What’s a responsible member of the work force to do? Caring for your sanity and well-being should be a priority, but you can’t just light out for a long weekend whenever the board of directors does. That’s why we developed the “SuperOptimist Immediate Vacation.”

An I.V. provides instant gratification when it’s needed most by allowing your mind to escape its confines for a few welcome minutes. (Vacation has the word “vacate” embedded within, and for good reason.*) This momentary respite from gerbil-wheel cogitation can go a long way towards renewing your energy, your mood and your sense of humor.

So what constitutes the proper embodiment of a SuperOptimist I.V.?

1. Columbia University researchers found that exposure to the negative air ions created when air molecules are exposed to sunlight, radiation, moving air, and water generated feelings of alertness, mental clarity, and elevated mood. So your Immediate Vacation may be as simple as leaving the office and walking around the block. Just don’t tell anybody where you’re going.

2. Viewing a few pictures of your last vacation on your desktop can spark memory association of pleasant times while lowering your blood pressure. Keeping a tube of sunscreen in your drawer and taking a deep sniff can also ignite the senses to a time of peaceful clarity. Sun Bum makes a broad spectrum product that smells about right:

3. One tends to breath shallowly at work, which can clench rather than loosen the stomach, neck muscles, and sphincter. Close your eyes, place both feet on the floor, and breathe deeply through your nose for 5 to 10 minutes. If anyone asks what you’re doing, tell them you’re in the middle of an “I.V.” and to “GFY.”

The Immediate Vacation is at the ready when you need it. Give yourself permission to take one whenever it suits. Your ticket to getting away from it all is always in your possession. And unlike exorbitant hotel and airline charges, it’s 100% free!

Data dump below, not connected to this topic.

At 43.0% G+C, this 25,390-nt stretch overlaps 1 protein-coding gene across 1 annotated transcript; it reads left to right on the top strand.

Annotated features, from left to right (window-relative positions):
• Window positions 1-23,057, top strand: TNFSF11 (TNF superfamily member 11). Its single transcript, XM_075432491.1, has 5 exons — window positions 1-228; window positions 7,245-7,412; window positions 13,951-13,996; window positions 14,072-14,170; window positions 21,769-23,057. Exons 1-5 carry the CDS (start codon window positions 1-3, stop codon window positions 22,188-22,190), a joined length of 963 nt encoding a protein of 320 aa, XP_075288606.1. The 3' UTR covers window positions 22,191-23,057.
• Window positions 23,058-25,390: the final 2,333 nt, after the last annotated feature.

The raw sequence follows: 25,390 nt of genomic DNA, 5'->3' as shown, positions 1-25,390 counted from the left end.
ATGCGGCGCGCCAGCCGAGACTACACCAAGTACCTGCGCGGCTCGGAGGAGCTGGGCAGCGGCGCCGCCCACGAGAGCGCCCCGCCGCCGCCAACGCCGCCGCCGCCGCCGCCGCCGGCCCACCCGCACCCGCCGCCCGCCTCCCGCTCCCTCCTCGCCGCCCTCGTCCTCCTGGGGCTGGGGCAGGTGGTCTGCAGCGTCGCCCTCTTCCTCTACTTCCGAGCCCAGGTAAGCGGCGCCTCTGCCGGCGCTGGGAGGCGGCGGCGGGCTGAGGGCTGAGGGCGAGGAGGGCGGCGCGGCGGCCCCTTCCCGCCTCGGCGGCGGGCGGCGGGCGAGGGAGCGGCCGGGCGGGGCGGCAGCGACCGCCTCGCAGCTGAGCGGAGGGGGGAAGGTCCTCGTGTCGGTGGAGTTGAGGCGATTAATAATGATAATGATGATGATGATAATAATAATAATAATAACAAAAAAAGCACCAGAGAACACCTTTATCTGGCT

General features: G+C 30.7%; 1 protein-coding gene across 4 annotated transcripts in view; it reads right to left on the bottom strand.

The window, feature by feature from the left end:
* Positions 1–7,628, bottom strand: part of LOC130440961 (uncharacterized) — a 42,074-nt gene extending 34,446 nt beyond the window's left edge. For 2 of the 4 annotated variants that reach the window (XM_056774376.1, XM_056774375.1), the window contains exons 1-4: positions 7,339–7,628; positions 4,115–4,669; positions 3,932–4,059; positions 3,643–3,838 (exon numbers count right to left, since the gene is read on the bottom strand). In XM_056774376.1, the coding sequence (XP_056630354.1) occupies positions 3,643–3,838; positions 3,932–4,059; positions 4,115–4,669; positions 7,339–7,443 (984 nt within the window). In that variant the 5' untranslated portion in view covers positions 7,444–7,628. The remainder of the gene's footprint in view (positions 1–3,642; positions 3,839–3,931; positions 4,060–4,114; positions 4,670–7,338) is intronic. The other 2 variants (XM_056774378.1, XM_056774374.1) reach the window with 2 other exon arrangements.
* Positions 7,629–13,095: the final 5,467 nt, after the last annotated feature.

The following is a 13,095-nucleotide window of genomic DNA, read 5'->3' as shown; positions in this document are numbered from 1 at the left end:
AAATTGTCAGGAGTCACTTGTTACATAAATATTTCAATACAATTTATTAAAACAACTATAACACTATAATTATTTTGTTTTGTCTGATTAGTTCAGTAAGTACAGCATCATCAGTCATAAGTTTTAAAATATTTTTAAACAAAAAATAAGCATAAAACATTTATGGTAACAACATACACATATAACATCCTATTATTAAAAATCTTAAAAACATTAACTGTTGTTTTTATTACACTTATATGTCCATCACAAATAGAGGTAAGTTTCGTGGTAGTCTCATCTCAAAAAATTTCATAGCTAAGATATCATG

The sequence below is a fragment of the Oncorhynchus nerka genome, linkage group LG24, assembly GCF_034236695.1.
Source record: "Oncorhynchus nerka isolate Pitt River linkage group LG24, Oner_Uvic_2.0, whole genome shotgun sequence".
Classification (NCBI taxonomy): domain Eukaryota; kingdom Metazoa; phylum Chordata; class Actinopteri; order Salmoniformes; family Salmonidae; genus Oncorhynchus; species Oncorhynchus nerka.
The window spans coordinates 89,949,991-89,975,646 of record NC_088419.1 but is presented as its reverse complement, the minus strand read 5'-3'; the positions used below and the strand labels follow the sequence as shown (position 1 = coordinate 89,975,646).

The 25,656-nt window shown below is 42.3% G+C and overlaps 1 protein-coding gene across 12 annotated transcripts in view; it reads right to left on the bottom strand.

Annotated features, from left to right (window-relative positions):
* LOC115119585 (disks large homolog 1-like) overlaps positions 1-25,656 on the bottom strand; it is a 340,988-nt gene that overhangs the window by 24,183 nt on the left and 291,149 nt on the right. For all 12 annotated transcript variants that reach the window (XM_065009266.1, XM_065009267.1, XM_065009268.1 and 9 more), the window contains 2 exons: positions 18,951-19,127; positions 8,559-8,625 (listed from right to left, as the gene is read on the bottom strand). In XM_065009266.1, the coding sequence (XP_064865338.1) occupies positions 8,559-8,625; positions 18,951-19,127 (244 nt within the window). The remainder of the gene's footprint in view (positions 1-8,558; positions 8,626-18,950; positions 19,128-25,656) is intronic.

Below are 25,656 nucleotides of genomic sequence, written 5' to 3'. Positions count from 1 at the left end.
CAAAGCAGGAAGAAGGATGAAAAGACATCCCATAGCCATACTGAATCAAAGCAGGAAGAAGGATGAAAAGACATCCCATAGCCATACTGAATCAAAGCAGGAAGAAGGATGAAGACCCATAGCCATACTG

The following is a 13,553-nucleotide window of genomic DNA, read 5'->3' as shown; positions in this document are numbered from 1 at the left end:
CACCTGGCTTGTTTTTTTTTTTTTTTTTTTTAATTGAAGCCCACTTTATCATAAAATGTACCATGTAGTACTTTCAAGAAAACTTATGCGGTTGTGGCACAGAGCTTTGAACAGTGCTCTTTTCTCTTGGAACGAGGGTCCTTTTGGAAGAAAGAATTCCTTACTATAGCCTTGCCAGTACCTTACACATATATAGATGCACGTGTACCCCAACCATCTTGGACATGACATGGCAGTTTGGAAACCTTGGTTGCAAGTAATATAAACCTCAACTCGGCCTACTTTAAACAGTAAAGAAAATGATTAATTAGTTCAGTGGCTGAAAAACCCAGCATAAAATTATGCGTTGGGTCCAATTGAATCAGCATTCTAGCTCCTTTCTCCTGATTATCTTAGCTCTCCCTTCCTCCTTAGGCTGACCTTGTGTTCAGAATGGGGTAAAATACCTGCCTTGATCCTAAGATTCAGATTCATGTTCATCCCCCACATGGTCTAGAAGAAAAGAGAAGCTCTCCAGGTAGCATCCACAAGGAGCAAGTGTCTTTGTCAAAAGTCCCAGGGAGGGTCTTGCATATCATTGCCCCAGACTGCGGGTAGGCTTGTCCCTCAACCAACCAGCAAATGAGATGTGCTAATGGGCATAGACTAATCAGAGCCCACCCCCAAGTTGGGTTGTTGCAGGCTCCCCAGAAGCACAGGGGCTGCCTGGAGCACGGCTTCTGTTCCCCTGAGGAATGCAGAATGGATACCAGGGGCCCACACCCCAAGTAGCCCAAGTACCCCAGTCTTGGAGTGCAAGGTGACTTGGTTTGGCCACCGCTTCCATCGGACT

*Did you know? The Adirondacks inspired the first use of the word vacation, as in: “One vacates from the city to exchange humid heat for fresh air.In a similar fashion, one may vacate from work to exchange fetid thought for a clean slate.


While we’re all familiar with government-mandated holidays, thanks to corporate interests, every day of the year now constitutes a celebration of sorts.

Surely you’re aware of National Corn Chip Day, National Personal Trainer Awareness Day, and National Static Electricity Day? All can be found in our current month.*  But we can think of no day we enjoy more than January 15th—National Hat Day!

Perhaps it’s because we tend towards the pragmatic, but wearing a hat on a January morning seems to make a lot of sense (especially in the Northeast). But we also like how this holiday jars us from our usual knit cap approach to reach in the closet for something special.

While there are many choices, from Stetsons to pith helmets to feathered French chapeaus, today we highlight the fez for your consideration. A felt headdress in the shape of a short cylinder, it is named after the city Fez, the kingdom of Morocco until 1927. Because of its impractical nature (as a headdress for soldiers, it made the head a target for enemy fire, and provided little protection from the sun), the fez was relegated over the years to ceremonial wear and was taken up by various fraternal organizations, among them the Shriners, whom we admire for their ability to fit into tiny automobiles.

While we will proudly sport our fez today, rest assured it will be indoors. We have no intention of chasing a blowing hat down 8th Avenue in the frigid winter wind.

So here’s to National Hat Day! We doff our caps to you.

*By some counts, there are over 1,500 national days of commemoration in the calendar. As for SuperOptimist Day? We’re in continual celebratory mode 24/7/365.